Film – The Sinners

The incomparable Steve Taylor-Bryant watched The Sinners (also known at The Color Rose) thanks to Signature Entertainment...

I quite liked The Sinners, albeit for probably the reasons that some critics gave it a bit of kicking. Whilst it is not the best film I have ever seen, there are some elements to it that are intriguing, brave even, and with subject matter that was always going to lead to comparisons to some untouchable classics of yesteryear, I think the guys behind The Sinners fought hard and delivered relatively well. 

And it is those untouchable classics which hang over The Sinners that other reviews and comments pick up on most, so let us start there. Yes, there is more than a little Heathers in this film, and yes, Heathers did lots of it so much better. The Sinners is not a film full of acerbic wit and nor is it a cutting thesis on high school life, but it has its moments. Whilst Heathers is deemed a stone cold classic now, I was there when it was released and did not do much money, I was there championing it on VHS, and I was there when it took about a decade to get the following it has now. Could The Sinners have that kind of cult (excuse the pun) following in a decade? Maybe, who am I to tell? On first watch though it is not as slick as Heathers, it is not as well cast as Heathers, yadda yadda, but nor was Heathers on first watch. The Sinners also suffers from having a group of girls together because whenever that happens you inevitably get Mean Girls comparisons and here, I cannot fight The Sinners corner. It is not as good as Mean Girls at all, but it's not supposed to be. Mean Girls had the cliques, but The Sinners brings the occult and a damning view of life in a small, highly religious town and that is where the interest is for me in The Sinners as that is not a life I know well.

The filming locations are stunning, gorgeous mountains, thick woods, all the background you need to set a mood and pliable enough to spark any atmosphere at just a glance and, when you mix in a high level of religion, the divine creation atmosphere from the location and the story can be as unnerving as I am sure the filmmakers wanted it to be. The main seven girls, each taking on a sin as a personality trait is an interesting concept and not one that has ever been executed well. Whilst it does not land in The Sinners it is as close to great as the concept has gotten and I think if writer/director (and briefly star?) Courtney Paige had picked just one or two elements of storytelling here instead of the kitchen sink approach it could have stunning. The religious fervour of small-town America is strong enough that any opposition to it would be interesting to watch, and watching seven deadly sinners go at middle America's heartbeat could have been epic. But then you drop in the cult bit, the teen horror tropes, the massively overused voiceover, and you start to drift away from the epic and into the territory of normal. The viewer is not shocked by anything now because you have used slow motion/ sped up/ voiceover/ quiet all too much and diluted the spark of interest we had the beginning. What The Sinners suffers from is "too much" and maybe a more deft or experienced hand in control could have produced something stunning. However, for a directorial debut, and to write much of it, and to balance all that with a successful acting career, Courtney Paige deserves some credit.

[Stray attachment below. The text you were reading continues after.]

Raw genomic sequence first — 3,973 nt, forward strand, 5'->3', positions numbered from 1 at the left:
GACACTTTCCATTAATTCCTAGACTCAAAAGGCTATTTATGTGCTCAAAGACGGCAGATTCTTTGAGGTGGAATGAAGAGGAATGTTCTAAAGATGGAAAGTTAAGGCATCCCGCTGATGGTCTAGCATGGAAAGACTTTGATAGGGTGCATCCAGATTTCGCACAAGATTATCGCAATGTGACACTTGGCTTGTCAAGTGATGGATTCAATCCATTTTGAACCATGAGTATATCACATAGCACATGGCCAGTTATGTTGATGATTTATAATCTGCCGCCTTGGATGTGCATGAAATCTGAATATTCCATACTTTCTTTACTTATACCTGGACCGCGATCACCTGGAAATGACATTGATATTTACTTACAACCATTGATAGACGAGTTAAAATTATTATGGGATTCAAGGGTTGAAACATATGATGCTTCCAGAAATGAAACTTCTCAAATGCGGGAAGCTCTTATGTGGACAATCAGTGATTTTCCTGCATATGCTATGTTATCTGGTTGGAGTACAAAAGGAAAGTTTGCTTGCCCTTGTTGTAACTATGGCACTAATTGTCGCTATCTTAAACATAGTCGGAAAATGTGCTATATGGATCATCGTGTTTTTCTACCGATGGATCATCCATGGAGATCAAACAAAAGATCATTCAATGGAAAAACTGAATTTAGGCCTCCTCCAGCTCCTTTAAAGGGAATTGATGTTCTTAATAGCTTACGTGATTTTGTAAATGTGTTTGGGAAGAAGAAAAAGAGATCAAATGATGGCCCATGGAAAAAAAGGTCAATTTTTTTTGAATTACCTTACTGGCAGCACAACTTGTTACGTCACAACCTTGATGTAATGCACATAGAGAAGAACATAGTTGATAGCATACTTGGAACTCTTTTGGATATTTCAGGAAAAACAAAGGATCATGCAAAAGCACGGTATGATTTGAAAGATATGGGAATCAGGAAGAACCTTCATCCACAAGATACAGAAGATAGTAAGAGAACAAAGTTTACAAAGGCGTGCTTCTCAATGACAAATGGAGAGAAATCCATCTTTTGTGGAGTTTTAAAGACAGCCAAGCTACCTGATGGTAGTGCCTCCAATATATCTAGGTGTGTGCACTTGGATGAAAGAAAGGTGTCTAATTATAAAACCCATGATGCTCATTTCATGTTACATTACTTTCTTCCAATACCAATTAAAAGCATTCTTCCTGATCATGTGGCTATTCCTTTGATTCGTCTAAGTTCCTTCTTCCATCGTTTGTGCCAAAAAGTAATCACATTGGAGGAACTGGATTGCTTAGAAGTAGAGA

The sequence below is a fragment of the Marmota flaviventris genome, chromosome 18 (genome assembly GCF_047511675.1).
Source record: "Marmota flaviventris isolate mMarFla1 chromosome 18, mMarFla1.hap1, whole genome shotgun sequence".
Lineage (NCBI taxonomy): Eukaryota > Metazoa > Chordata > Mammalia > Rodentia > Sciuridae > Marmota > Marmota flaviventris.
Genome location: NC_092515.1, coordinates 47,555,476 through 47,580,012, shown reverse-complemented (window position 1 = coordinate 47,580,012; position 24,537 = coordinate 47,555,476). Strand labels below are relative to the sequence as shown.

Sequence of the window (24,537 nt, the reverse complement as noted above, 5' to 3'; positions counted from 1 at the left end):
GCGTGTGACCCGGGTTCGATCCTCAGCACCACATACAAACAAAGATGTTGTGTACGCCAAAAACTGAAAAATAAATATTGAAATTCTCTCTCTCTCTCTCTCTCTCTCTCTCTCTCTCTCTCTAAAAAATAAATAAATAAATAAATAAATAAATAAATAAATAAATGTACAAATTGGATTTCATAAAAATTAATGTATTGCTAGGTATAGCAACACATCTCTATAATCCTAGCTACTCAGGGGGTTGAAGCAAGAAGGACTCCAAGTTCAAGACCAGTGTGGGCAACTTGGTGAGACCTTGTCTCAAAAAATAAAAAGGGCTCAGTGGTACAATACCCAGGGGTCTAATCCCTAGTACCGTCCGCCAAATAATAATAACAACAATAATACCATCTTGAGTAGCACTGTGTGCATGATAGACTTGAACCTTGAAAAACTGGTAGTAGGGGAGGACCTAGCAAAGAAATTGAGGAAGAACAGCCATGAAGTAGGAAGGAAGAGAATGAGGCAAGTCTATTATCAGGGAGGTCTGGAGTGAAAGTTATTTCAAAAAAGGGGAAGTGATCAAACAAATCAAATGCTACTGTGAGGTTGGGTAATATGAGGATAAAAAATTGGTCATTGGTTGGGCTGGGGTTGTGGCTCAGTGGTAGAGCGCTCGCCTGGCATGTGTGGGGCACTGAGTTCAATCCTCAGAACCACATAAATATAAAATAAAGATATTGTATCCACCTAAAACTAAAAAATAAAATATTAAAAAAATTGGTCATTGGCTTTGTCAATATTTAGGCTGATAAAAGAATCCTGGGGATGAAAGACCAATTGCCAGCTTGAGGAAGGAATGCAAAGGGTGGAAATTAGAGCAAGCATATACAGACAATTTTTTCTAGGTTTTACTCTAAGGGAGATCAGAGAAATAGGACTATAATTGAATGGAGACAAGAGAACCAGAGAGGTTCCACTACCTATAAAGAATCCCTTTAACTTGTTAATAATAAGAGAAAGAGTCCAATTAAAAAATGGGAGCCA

The Sinners is not as good or as interesting as deep down I know it could have been but its comparisons to more famous titles are unfair. It is still worth a watch.

Follow Steve on Twitter @STBwrites

Signature Entertainment presents The Sinners on Digital Platforms 22nd February

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